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Back to school after the floods

My first days with UNICEF started with flood response

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Interview with UNICEF DPRK Representative

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My first days with UNICEF started with flood response

© UNICEF/DPRK/Kim Myon Sok

Kim Nam Suk, 33, joined the UNICEF Office in Pyongyang, DPR Korea, as Executive Assistant to the UNICEF Representative at the end of July this year. 

Mother of an 8-year-old daughter, Nam Suk is eager to learn about the work that UNICEF does for children and women all over the world.

The devastating floods that hit DPR Korea in August brought her face to face with the tragedy that has affected almost the whole of the country leaving 450 people dead and over 170,000 people homeless.

UNICEF’s immediate response was to rush help to the people who were in urgent need of drinking water and medicines. Anticipating such an emergency, UNICEF had kept “emergency medicine kits” and “family water kits” – with everything from a range of medicines to water purification tablets to buckets and collapsible jerry cans and bars of soap – packed in warehouses in the country. 

Nam Suk accompanied Gopalan Balagopal, UNICEF Representative and other colleagues to visit some of the counties which were badly affected.   “I was taken aback to see the devastation on my first visit to Singye Country on the 20th of August.  An 84-year-old man living by the side of the river said that it was the biggest flood that anyone had seen in their lives”.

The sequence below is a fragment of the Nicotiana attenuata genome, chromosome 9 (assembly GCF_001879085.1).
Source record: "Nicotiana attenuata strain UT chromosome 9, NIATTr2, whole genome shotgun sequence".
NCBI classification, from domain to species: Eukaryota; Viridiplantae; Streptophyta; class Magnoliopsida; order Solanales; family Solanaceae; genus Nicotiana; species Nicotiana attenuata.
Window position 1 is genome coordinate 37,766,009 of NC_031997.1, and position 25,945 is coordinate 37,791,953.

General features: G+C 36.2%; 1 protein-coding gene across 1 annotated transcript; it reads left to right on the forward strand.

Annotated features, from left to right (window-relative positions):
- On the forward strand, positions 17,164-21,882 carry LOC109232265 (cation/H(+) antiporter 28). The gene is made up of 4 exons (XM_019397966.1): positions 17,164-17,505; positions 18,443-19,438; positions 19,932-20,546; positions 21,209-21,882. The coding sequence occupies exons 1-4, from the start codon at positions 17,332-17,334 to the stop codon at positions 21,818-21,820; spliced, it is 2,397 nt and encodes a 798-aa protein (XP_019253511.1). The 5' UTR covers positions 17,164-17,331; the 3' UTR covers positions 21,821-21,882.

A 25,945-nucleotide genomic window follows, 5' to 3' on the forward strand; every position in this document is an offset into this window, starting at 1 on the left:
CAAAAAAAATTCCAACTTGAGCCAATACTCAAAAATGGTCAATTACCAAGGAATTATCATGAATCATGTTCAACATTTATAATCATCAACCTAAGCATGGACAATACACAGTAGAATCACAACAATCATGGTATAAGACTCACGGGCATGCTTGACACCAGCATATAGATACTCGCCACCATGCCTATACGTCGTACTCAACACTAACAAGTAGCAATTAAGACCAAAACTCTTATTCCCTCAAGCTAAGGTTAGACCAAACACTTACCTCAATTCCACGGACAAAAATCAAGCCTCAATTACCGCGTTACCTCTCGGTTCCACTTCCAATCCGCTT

The kindergarten in Singye County was left with only one wall standing – all the desks and benches were washed out.  The people of Singye were relieved to hear that UNICEF is working with the Ministry of Education to rehabilitate the damaged classrooms so that the children could resume their studies as soon as possible.

The health centre serving over 126,000 people was partially damaged.One wing of the health centre where the maternity ward was located was crushed.  Nam Suk learned to her relief that the United Nations Fund for Population Affairs (UNFPA) was rushing emergency Obstetric care kits to meet just this sort of need.  The help that UNICEF plans in supplementing the medicines and providing “doctors’ bags” equipped with essential equipment like stethoscopes and blood pressure instruments is also just what is needed at this time, the representatives of the local People’s Committee told us.

Two days later on the 30th of August, Nam Suk accompanied the UNICEF Representative along with Jean-Pierre de Margerie, the Acting Resident Coordinator and the Representative of the World Food Programme, and Jeroen Uytterschaut, the Representative of the European Union and ECHO in Pyongyang, to Pongsan County.  Pongsan, a river side county received nearly 400 millimeters of rain in the second week of August and the river overran its embankment on the night of 9th August.

© UNICEF/DPRK/Gopalan Balagopal

“Standing on an embankment looking at Wonjong-Ri, a part of the Pongsan County, I was speechless” said Nam Suk.  “The entire settlement of over a hundred houses was completely demolished.  The people were taking shelter under plastic wraps on the embankment and the surrounding hillsides”.